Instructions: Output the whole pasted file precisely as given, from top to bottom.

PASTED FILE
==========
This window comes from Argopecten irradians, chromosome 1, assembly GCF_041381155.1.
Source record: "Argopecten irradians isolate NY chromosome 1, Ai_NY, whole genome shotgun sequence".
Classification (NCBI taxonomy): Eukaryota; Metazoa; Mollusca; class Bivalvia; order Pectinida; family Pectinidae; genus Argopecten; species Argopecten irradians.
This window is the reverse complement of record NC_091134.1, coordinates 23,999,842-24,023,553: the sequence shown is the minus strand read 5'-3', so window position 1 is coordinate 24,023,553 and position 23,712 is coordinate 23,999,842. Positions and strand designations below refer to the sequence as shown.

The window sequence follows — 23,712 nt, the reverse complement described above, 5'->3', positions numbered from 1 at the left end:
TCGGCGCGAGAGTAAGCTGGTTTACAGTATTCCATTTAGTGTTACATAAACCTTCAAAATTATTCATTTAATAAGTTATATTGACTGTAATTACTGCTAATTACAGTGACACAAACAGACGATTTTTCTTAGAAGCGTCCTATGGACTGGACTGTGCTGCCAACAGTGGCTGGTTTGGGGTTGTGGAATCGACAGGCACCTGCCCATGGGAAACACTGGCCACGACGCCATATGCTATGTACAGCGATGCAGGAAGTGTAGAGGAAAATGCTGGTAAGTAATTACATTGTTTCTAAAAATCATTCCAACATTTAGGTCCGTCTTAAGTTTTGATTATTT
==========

This window comes from Argopecten irradians, chromosome 1, assembly GCF_041381155.1.
Source record: "Argopecten irradians isolate NY chromosome 1, Ai_NY, whole genome shotgun sequence".
Classification (NCBI taxonomy): Eukaryota; Metazoa; Mollusca; class Bivalvia; order Pectinida; family Pectinidae; genus Argopecten; species Argopecten irradians.
This window is the reverse complement of record NC_091134.1, coordinates 23,999,842-24,023,553: the sequence shown is the minus strand read 5'-3', so window position 1 is coordinate 24,023,553 and position 23,712 is coordinate 23,999,842. Positions and strand designations below refer to the sequence as shown.

The window sequence follows — 23,712 nt, the reverse complement described above, 5'->3', positions numbered from 1 at the left end:
TCGGCGCGAGAGTAAGCTGGTTTACAGTATTCCATTTAGTGTTACATAAACCTTCAAAATTATTCATTTAATAAGTTATATTGACTGTAATTACTGCTAATTACAGTGACACAAACAGACGATTTTTCTTAGAAGCGTCCTATGGACTGGACTGTGCTGCCAACAGTGGCTGGTTTGGGGTTGTGGAATCGACAGGCACCTGCCCATGGGAAACACTGGCCACGACGCCATATGCTATGTACAGCGATGCAGGAAGTGTAGAGGAAAATGCTGGTAAGTAATTACATTGTTTCTAAAAATCATTCCAACATTTAGGTCCGTCTTAAGTTTTGATTATTT